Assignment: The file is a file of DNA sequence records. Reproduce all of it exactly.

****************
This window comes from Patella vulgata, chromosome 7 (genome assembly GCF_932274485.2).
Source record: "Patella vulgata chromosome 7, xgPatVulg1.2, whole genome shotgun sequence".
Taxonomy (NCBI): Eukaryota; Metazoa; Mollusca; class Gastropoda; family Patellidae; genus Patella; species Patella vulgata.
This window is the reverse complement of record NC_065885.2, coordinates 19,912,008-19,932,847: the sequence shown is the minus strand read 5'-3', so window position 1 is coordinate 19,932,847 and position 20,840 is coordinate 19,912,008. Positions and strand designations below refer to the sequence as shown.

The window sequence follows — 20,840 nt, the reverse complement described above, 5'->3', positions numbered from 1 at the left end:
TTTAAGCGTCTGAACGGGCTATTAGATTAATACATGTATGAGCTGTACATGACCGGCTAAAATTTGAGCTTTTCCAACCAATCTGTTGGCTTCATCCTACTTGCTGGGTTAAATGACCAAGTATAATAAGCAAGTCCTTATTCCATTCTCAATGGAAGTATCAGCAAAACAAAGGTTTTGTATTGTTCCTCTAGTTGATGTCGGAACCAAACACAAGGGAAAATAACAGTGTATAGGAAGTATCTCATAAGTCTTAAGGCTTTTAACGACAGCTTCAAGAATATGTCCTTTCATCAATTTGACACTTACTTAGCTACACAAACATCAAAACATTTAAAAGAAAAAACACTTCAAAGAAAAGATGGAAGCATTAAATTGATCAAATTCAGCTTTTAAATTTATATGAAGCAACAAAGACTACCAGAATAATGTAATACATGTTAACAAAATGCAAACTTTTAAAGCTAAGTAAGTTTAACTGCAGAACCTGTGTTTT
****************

This window comes from Patella vulgata, chromosome 7 (genome assembly GCF_932274485.2).
Source record: "Patella vulgata chromosome 7, xgPatVulg1.2, whole genome shotgun sequence".
Taxonomy (NCBI): Eukaryota; Metazoa; Mollusca; class Gastropoda; family Patellidae; genus Patella; species Patella vulgata.
This window is the reverse complement of record NC_065885.2, coordinates 19,912,008-19,932,847: the sequence shown is the minus strand read 5'-3', so window position 1 is coordinate 19,932,847 and position 20,840 is coordinate 19,912,008. Positions and strand designations below refer to the sequence as shown.

The window sequence follows — 20,840 nt, the reverse complement described above, 5'->3', positions numbered from 1 at the left end:
TTTAAGCGTCTGAACGGGCTATTAGATTAATACATGTATGAGCTGTACATGACCGGCTAAAATTTGAGCTTTTCCAACCAATCTGTTGGCTTCATCCTACTTGCTGGGTTAAATGACCAAGTATAATAAGCAAGTCCTTATTCCATTCTCAATGGAAGTATCAGCAAAACAAAGGTTTTGTATTGTTCCTCTAGTTGATGTCGGAACCAAACACAAGGGAAAATAACAGTGTATAGGAAGTATCTCATAAGTCTTAAGGCTTTTAACGACAGCTTCAAGAATATGTCCTTTCATCAATTTGACACTTACTTAGCTACACAAACATCAAAACATTTAAAAGAAAAAACACTTCAAAGAAAAGATGGAAGCATTAAATTGATCAAATTCAGCTTTTAAATTTATATGAAGCAACAAAGACTACCAGAATAATGTAATACATGTTAACAAAATGCAAACTTTTAAAGCTAAGTAAGTTTAACTGCAGAACCTGTGTTTT